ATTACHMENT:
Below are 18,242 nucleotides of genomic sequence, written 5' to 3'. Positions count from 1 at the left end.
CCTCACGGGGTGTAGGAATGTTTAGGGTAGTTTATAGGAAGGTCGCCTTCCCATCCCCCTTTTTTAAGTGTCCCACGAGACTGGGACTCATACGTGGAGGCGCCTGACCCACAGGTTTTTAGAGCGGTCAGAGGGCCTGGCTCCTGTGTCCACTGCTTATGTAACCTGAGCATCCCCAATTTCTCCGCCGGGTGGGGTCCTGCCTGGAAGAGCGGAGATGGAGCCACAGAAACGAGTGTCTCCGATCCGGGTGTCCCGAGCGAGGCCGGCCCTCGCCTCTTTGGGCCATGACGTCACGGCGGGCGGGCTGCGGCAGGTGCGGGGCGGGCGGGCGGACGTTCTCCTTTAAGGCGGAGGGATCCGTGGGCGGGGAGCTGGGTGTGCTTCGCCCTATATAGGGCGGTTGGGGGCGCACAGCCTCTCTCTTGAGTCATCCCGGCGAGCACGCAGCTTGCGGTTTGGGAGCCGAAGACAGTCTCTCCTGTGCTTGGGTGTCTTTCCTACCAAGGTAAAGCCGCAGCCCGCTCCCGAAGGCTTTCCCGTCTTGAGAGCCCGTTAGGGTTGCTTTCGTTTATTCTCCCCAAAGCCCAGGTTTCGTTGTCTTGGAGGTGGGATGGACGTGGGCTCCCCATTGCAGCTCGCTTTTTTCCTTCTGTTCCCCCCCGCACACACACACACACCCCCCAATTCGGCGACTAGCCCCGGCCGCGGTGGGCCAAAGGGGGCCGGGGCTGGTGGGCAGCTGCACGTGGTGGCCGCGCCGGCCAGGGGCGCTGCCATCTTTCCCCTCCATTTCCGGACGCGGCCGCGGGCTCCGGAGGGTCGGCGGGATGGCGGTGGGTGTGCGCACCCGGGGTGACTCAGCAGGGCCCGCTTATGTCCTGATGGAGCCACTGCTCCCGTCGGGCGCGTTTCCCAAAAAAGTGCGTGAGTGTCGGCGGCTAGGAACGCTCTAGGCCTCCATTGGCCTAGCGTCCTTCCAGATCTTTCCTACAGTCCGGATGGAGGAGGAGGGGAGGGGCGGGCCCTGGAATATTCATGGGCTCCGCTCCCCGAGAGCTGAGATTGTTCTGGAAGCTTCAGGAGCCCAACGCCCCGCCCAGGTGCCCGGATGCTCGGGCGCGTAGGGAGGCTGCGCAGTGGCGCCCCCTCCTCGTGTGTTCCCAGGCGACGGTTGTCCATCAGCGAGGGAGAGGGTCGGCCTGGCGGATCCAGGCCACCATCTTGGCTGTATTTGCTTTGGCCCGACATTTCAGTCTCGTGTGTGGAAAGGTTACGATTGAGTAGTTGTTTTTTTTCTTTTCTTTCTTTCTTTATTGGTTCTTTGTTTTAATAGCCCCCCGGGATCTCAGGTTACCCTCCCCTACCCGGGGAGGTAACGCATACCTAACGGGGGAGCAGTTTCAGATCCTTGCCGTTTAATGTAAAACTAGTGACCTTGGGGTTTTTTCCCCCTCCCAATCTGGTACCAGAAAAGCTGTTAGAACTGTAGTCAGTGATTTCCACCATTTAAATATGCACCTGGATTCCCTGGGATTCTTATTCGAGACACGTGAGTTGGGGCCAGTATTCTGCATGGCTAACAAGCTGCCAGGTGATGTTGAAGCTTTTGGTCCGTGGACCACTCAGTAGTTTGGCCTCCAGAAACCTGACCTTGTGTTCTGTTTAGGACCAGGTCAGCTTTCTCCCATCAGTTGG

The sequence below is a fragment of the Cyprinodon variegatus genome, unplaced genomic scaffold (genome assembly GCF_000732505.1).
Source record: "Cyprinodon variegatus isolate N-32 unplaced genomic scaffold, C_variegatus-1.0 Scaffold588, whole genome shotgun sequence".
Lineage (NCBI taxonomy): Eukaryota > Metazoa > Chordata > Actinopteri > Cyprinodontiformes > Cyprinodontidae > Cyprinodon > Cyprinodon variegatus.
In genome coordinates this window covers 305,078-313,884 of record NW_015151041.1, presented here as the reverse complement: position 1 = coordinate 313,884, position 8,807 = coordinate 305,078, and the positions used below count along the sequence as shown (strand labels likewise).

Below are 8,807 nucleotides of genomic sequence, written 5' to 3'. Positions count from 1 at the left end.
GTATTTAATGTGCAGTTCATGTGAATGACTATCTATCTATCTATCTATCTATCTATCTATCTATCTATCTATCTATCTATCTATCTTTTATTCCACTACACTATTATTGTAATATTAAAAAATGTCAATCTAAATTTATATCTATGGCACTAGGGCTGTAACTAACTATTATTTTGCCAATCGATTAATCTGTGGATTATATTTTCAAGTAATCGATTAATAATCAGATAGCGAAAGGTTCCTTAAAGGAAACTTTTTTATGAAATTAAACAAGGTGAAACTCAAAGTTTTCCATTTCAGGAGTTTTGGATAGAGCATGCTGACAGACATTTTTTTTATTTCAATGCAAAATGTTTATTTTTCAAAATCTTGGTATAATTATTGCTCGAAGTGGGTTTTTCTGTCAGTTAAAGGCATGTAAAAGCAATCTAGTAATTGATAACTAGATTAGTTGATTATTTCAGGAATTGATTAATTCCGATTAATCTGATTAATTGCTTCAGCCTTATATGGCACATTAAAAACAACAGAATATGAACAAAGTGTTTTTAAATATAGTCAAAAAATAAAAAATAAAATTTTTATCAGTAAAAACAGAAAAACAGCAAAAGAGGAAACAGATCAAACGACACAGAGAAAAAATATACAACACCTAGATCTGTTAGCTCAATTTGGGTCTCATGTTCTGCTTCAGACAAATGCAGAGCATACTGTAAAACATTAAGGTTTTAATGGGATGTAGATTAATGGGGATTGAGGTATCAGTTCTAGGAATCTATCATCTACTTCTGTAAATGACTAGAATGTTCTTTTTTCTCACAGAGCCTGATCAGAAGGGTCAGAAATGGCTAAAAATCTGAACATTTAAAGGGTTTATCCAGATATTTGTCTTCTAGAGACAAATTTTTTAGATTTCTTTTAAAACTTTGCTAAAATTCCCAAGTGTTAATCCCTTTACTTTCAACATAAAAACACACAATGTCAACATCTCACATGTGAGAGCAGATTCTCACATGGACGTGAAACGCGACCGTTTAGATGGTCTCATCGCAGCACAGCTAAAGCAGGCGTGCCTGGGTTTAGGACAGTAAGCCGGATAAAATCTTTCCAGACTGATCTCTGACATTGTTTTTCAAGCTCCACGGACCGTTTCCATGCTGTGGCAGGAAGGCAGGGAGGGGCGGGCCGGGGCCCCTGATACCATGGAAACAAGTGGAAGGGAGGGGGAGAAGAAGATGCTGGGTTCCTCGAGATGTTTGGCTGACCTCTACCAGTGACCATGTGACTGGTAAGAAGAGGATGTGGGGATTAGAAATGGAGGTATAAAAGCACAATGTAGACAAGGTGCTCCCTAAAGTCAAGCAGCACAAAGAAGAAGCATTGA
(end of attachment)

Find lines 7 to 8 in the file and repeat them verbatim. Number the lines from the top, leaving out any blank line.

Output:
Below are 8,807 nucleotides of genomic sequence, written 5' to 3'. Positions count from 1 at the left end.
GTATTTAATGTGCAGTTCATGTGAATGACTATCTATCTATCTATCTATCTATCTATCTATCTATCTATCTATCTATCTATCTATCTTTTATTCCACTACACTATTATTGTAATATTAAAAAATGTCAATCTAAATTTATATCTATGGCACTAGGGCTGTAACTAACTATTATTTTGCCAATCGATTAATCTGTGGATTATATTTTCAAGTAATCGATTAATAATCAGATAGCGAAAGGTTCCTTAAAGGAAACTTTTTTATGAAATTAAACAAGGTGAAACTCAAAGTTTTCCATTTCAGGAGTTTTGGATAGAGCATGCTGACAGACATTTTTTTTATTTCAATGCAAAATGTTTATTTTTCAAAATCTTGGTATAATTATTGCTCGAAGTGGGTTTTTCTGTCAGTTAAAGGCATGTAAAAGCAATCTAGTAATTGATAACTAGATTAGTTGATTATTTCAGGAATTGATTAATTCCGATTAATCTGATTAATTGCTTCAGCCTTATATGGCACATTAAAAACAACAGAATATGAACAAAGTGTTTTTAAATATAGTCAAAAAATAAAAAATAAAATTTTTATCAGTAAAAACAGAAAAACAGCAAAAGAGGAAACAGATCAAACGACACAGAGAAAAAATATACAACACCTAGATCTGTTAGCTCAATTTGGGTCTCATGTTCTGCTTCAGACAAATGCAGAGCATACTGTAAAACATTAAGGTTTTAATGGGATGTAGATTAATGGGGATTGAGGTATCAGTTCTAGGAATCTATCATCTACTTCTGTAAATGACTAGAATGTTCTTTTTTCTCACAGAGCCTGATCAGAAGGGTCAGAAATGGCTAAAAATCTGAACATTTAAAGGGTTTATCCAGATATTTGTCTTCTAGAGACAAATTTTTTAGATTTCTTTTAAAACTTTGCTAAAATTCCCAAGTGTTAATCCCTTTACTTTCAACATAAAAACACACAATGTCAACATCTCACATGTGAGAGCAGATTCTCACATGGACGTGAAACGCGACCGTTTAGATGGTCTCATCGCAGCACAGCTAAAGCAGGCGTGCCTGGGTTTAGGACAGTAAGCCGGATAAAATCTTTCCAGACTGATCTCTGACATTGTTTTTCAAGCTCCACGGACCGTTTCCATGCTGTGGCAGGAAGGCAGGGAGGGGCGGGCCGGGGCCCCTGATACCATGGAAACAAGTGGAAGGGAGGGGGAGAAGAAGATGCTGGGTTCCTCGAGATGTTTGGCTGACCTCTACCAGTGACCATGTGACTGGTAAGAAGAGGATGTGGGGATTAGAAATGGAGGTATAAAAGCACAATGTAGACAAGGTGCTCCCTAAAGTCAAGCAGCACAAAGAAGAAGCATTGA